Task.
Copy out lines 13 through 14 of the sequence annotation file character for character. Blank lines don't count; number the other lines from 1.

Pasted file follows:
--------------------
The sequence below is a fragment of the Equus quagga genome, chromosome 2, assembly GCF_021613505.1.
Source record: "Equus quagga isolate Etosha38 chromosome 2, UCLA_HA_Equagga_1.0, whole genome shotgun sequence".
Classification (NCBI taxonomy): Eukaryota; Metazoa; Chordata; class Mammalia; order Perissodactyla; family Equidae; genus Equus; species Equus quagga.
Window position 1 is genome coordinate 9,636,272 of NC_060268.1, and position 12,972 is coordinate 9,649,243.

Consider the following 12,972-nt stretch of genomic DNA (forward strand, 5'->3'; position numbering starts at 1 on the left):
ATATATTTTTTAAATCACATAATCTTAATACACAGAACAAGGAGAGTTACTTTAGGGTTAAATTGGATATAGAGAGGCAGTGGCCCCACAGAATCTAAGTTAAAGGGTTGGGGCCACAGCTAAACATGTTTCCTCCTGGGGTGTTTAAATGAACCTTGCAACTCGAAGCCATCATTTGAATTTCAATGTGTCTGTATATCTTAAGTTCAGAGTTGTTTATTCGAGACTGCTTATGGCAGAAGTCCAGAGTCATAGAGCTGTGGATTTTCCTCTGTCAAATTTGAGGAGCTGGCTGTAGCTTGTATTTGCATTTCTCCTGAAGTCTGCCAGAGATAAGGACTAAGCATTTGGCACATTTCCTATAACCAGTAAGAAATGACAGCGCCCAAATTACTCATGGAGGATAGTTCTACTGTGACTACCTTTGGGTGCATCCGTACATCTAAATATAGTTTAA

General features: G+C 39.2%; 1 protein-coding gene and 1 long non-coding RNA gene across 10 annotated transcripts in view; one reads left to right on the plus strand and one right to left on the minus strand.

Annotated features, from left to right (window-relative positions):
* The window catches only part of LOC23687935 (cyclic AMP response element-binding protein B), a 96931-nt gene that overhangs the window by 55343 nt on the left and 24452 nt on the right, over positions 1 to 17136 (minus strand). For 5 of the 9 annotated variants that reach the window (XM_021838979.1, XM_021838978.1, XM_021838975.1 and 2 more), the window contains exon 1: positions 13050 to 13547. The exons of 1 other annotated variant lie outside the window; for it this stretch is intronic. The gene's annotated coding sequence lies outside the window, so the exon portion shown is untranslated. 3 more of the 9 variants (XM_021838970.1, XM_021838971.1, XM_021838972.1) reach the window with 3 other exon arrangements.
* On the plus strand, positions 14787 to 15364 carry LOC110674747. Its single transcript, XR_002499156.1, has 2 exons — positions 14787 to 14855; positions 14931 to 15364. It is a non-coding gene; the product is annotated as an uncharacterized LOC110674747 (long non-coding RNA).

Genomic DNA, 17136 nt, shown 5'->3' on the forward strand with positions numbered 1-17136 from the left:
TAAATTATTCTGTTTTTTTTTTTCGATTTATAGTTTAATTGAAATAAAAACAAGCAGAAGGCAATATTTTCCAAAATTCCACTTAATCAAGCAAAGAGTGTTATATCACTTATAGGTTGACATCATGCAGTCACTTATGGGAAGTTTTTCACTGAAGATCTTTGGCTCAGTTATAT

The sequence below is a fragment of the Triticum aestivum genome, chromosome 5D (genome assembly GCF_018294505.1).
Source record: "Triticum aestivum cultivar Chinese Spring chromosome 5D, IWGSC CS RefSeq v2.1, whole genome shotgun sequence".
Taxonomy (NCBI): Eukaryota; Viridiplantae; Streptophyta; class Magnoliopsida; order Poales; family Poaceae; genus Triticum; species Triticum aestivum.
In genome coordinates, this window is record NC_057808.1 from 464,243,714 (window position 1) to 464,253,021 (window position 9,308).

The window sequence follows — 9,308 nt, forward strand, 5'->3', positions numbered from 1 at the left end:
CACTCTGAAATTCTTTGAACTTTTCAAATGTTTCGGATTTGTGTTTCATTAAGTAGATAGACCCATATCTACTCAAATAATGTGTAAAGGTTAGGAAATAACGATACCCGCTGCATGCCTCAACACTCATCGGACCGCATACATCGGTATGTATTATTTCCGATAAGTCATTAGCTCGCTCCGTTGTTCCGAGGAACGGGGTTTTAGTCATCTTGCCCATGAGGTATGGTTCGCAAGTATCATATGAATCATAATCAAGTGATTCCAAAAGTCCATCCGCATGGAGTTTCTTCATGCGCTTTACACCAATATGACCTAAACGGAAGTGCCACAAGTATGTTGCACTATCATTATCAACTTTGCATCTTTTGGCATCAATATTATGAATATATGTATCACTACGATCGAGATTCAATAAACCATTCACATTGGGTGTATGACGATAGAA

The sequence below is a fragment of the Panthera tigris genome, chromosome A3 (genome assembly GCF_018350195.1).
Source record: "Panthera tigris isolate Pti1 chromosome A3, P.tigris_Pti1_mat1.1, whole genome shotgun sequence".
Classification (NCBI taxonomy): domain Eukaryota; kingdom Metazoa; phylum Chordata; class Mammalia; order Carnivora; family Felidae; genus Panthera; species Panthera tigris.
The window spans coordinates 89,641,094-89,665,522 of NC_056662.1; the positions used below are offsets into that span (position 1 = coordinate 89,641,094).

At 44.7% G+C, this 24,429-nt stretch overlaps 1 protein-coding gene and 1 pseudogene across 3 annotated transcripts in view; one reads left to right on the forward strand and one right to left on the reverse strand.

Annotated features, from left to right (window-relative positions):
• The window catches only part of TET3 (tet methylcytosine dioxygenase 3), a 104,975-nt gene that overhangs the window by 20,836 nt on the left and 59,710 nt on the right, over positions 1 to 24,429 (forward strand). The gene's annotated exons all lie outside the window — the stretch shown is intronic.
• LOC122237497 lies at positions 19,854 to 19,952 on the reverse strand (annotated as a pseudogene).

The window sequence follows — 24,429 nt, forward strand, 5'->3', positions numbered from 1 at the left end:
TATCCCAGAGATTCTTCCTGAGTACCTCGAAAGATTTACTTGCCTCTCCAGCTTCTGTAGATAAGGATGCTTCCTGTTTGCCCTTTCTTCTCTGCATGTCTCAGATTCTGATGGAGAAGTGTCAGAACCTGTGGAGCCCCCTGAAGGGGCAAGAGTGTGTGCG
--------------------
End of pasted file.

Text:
The sequence below is a fragment of the Triticum aestivum genome, chromosome 5D (genome assembly GCF_018294505.1).
Source record: "Triticum aestivum cultivar Chinese Spring chromosome 5D, IWGSC CS RefSeq v2.1, whole genome shotgun sequence".